Where does it come from that in the Dutch administration always the initials of your full name are used (usually in other countries it is only the first and last names)? Is it the only country in Europe to do this?

I wouldn’t know for sure, but using a call sign that often has nothing to do with your Baptina (a) m (s) is also typically Dutch and you don’t see that often in other countries.

Callnames with other letters are also “fixed” in other countries.Robert may be called Bob and Guadalupe may be called Lupita, but Chantal instead of Wilhelmina is really something Dutch. 🙂

I have experienced it in the UK, Germany, Austria, Malta, Switzerland and a few more countries, that there were still initials next to the first name.Dut was at registration for hotel rooms, but in England also when applying for a work permit, a bank account, gas, electricity and water, in the health supply, actually there everywhere though.

So I wonder where the assertion that this would not be the same in other European countries is based.

For myself, it does not matter, I have only one first name.

To my knowledge, it also occurs in Germany, including registration of license plates, especially in the north, as the state of Lower Saxony.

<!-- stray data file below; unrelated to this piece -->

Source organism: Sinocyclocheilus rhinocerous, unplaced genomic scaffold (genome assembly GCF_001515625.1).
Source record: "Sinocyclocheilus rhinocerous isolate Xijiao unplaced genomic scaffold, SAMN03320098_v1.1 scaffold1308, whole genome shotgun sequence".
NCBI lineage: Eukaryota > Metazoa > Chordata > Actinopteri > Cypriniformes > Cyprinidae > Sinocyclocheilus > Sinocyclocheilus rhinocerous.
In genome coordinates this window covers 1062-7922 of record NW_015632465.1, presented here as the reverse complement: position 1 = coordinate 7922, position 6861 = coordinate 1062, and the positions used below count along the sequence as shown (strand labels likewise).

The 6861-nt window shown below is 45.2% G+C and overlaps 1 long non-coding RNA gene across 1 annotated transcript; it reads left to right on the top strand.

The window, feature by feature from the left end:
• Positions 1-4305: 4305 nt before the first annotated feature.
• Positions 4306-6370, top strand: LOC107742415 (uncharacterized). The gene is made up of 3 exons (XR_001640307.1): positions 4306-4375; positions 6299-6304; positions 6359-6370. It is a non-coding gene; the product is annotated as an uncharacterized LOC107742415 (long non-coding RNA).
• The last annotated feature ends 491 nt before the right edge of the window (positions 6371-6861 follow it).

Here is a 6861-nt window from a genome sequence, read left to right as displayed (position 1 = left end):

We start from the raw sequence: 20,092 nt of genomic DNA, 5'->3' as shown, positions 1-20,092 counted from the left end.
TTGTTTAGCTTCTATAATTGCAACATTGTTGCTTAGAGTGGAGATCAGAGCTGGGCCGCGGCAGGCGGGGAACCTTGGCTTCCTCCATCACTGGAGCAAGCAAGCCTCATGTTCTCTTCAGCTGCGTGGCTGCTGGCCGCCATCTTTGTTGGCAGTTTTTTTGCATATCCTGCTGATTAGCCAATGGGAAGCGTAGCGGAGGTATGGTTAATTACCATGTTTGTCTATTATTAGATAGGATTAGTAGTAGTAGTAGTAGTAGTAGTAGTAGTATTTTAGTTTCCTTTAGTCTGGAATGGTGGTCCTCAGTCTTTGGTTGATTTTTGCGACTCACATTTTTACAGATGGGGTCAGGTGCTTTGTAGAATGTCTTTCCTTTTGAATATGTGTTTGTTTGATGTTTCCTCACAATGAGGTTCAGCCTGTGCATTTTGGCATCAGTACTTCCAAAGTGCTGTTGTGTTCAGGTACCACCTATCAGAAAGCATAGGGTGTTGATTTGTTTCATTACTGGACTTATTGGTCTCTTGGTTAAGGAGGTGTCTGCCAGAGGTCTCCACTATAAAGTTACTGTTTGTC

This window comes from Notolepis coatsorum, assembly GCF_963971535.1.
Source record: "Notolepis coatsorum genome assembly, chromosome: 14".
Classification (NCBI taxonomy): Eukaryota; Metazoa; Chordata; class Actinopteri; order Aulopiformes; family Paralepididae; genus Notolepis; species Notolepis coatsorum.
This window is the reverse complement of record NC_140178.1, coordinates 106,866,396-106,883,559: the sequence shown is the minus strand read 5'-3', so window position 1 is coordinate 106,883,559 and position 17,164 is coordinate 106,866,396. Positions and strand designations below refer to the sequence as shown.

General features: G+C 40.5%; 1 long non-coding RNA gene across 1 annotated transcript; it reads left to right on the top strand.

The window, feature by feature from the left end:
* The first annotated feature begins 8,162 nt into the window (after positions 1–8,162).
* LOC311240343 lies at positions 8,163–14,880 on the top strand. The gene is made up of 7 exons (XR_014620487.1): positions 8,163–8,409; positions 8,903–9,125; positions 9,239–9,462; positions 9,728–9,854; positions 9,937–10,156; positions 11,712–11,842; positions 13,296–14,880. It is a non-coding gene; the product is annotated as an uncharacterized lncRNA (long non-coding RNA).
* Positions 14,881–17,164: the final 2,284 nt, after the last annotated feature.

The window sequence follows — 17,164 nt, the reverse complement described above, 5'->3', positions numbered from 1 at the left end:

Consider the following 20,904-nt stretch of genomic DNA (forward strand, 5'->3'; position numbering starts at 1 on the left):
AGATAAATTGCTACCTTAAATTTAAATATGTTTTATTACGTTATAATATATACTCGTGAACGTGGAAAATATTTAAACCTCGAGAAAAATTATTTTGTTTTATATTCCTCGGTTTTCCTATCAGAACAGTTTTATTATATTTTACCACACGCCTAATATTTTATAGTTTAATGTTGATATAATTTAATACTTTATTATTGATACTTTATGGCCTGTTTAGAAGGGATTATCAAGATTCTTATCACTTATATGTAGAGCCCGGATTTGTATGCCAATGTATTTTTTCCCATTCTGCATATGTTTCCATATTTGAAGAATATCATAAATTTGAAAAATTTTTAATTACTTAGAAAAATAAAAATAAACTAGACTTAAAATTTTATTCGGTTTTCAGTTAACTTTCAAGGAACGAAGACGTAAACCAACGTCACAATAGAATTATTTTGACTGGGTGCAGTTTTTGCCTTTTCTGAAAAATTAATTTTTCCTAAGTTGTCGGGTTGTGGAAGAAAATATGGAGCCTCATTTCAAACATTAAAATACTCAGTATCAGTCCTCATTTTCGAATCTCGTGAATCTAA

Where it comes away, perhaps it has to do with the fact that the Netherlands had a somewhat progressive administration system since the 19th century and the reason for this has been this man.

In many Frisian nobles it was customary that there were three names or sometimes more names.

However, this was not the case with many peasant families who had two names, which since the new naming system in the Kingdom of Holland of Louis Bonaparte (the younger brother of the portrayed gentleman) caused problems, for what is the middle name Was previously the name of the father or mother. In order to accommodate somewhat, the use is probably introduced in the administration to initialize the surname as well. That may have been an opinion of some of the people in the Council of State. For example Van Hogendorp was a reformed German, a church-minded originating in Emden in Germany. In any case, the initials habit was later taken over by Hendrik van Dale, why he did it, you cannot say it because he died of smallpox.

In the present time, the use gives the necessary headbrekens in, for example, justice especially with certain surnames, with initials such as A.B.

Not sure, I didn’t know the difference.

According to me, it reveals the Christian roots of the Netherlands as it is baptismal names.

I have checked it for security.In Belgium, there seems to be no constant, and it seems as if each body chooses what to use. Even in correspondence from the government there is no fixed prolapse.

I find back for commercial administration, of course the name I myself raised.I have a police offence notice: on the envelope is 芒 鈧?艙Kevin Pauly芒 鈧?mentioned, in the letter is that 芒 鈧?艙Kevin-Jozef-Maarten-Pauly芒 鈧?

Then I have a call letter that I had to get a new ID card.In it I find abbreviated 芒 鈧?艙Kevin J. M. Pauly芒 鈧?as a prolapse.

A letter of the taxes appeals to me on the envelope as 芒 鈧?艗mr.Kevin Pauly芒 鈧? 芒 鈧?娄…

So, in the case of Belgium, there seems to be no unambiguous rule.

In my case it’s just handy.There are a number of F. Lousbergen around in the Netherlands.

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